Sunday, October 27, 2013 Hamlet's Letter - Branagh '96

From all accounts, the production got lucky one day when, after spending the whole shoot applying fake snow, a blizzard started up. Wanting to shoot something right away to get that production value, Branagh grabbed Nick Farrell at the lunch wagon and had him do the one scene that doesn't require remembering very many lines (since you can essentially read them). This was matched to an equally snowy establishing shot, which speaks to time having gone by and a less and less hospitable Denmark. Horatio reads the letter with a puzzled tone, with a hint of interrogation at the end of every line, in what feels very naturalistic. Interestingly, as soon as he reads the part about the sailors also bringing letters to the King, he moves away from them, unwilling to let them gossip about whatever his own letter might contain if interrogated by Claudius.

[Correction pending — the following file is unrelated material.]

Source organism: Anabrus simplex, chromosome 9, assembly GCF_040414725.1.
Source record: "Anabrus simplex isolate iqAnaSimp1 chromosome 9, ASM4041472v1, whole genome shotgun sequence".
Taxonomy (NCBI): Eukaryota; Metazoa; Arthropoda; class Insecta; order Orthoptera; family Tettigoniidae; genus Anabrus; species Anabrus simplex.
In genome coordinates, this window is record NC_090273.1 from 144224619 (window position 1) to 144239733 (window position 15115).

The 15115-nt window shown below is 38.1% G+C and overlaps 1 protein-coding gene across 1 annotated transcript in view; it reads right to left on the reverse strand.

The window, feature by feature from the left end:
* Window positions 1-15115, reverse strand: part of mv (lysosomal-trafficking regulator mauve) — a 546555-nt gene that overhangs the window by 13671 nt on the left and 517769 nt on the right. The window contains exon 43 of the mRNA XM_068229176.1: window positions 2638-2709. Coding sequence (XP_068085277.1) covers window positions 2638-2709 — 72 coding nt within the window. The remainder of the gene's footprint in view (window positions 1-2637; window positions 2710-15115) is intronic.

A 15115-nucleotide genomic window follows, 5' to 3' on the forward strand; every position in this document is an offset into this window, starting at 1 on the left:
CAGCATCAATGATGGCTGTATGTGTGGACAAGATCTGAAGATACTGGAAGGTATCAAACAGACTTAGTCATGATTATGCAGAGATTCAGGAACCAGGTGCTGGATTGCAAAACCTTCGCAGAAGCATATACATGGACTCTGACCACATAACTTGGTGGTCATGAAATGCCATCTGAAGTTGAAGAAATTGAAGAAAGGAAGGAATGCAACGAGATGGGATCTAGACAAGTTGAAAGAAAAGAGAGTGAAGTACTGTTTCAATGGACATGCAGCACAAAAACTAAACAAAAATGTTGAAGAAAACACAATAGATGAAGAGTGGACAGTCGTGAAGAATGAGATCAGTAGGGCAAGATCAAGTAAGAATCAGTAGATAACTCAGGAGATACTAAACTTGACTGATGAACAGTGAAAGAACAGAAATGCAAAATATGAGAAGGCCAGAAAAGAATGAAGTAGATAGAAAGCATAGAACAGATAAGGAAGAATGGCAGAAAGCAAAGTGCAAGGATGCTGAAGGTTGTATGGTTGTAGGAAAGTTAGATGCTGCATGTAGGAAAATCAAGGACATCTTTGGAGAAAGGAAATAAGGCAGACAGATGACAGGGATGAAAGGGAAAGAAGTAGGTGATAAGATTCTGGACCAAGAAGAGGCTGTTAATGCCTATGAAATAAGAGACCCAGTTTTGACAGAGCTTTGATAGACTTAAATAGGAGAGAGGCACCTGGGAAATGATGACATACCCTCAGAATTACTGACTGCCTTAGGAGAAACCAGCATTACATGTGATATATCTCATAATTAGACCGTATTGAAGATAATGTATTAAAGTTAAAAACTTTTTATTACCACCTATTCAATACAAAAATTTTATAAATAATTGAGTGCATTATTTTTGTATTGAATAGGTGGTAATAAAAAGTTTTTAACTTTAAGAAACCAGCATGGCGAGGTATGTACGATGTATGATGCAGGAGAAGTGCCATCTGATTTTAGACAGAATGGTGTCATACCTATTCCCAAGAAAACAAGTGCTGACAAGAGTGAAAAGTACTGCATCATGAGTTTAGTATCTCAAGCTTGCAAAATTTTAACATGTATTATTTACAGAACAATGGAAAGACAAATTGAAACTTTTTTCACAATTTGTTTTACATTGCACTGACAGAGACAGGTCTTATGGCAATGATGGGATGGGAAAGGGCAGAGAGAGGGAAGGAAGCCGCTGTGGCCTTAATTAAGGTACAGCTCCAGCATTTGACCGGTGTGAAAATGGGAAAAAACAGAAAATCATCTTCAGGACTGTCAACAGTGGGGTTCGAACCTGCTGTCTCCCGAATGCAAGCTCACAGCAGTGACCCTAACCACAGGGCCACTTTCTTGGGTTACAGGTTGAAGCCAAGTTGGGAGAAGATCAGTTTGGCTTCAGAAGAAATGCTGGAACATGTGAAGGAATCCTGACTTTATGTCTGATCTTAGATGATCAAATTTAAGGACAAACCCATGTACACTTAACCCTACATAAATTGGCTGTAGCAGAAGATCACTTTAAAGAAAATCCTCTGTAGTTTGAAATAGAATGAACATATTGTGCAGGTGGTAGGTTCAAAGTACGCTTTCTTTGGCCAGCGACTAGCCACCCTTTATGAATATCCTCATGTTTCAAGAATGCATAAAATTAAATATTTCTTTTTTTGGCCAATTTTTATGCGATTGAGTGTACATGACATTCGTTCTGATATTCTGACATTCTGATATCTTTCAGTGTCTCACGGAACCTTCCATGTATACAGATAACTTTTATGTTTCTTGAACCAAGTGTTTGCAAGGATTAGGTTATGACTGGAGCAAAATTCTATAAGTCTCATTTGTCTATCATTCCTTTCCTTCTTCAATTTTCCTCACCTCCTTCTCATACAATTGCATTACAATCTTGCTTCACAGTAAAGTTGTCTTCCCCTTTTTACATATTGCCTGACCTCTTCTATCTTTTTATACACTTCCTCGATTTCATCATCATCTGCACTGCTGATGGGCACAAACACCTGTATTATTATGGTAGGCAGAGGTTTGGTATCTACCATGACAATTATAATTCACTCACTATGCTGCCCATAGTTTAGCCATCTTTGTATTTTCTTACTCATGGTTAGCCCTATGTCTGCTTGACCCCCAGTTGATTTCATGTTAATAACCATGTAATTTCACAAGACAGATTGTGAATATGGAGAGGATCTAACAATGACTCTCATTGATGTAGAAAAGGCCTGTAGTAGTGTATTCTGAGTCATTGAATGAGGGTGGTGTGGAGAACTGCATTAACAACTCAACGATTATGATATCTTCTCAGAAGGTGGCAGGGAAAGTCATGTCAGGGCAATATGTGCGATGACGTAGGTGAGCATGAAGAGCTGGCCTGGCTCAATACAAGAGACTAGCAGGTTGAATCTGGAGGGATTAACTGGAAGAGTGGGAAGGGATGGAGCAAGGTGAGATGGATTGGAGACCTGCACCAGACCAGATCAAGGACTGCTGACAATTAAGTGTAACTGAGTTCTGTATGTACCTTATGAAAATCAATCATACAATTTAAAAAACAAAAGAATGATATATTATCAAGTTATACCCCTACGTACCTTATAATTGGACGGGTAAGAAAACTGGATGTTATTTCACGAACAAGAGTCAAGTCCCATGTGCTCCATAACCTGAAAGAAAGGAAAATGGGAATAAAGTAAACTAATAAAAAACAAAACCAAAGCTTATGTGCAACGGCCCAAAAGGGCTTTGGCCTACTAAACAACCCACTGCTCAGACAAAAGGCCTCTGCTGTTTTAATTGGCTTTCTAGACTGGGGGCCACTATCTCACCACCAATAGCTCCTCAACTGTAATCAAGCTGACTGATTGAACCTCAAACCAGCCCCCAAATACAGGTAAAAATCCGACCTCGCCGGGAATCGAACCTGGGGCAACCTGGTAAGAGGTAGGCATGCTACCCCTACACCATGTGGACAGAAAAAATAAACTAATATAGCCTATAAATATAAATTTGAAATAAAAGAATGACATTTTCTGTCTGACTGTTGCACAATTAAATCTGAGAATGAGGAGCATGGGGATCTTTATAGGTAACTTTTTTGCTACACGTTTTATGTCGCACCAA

A culture of hyper-surveillance is also present in a short, silent sequent introduced between the moment Horatio hears about the letters and the one in which he receives them. On the way, he stops to open a peep hole into Ophelia's padded cell where she is evidently getting hosed with cold water (all the more cruel when we know the current weather report, and of course, water is her element). Though he leaves with a sad expression on his face, we cut back to Ophelia, who, once the orderly has left, takes a key out of her mouth.
Evidently, she's been hosed for having attacked some guard or maid. The scene is necessary in this version to show how she escaped her cell, free to go out and commit suicide. Branagh smartly inserts a linking scene into what is one of Shakespeare's own necessary linking scenes.

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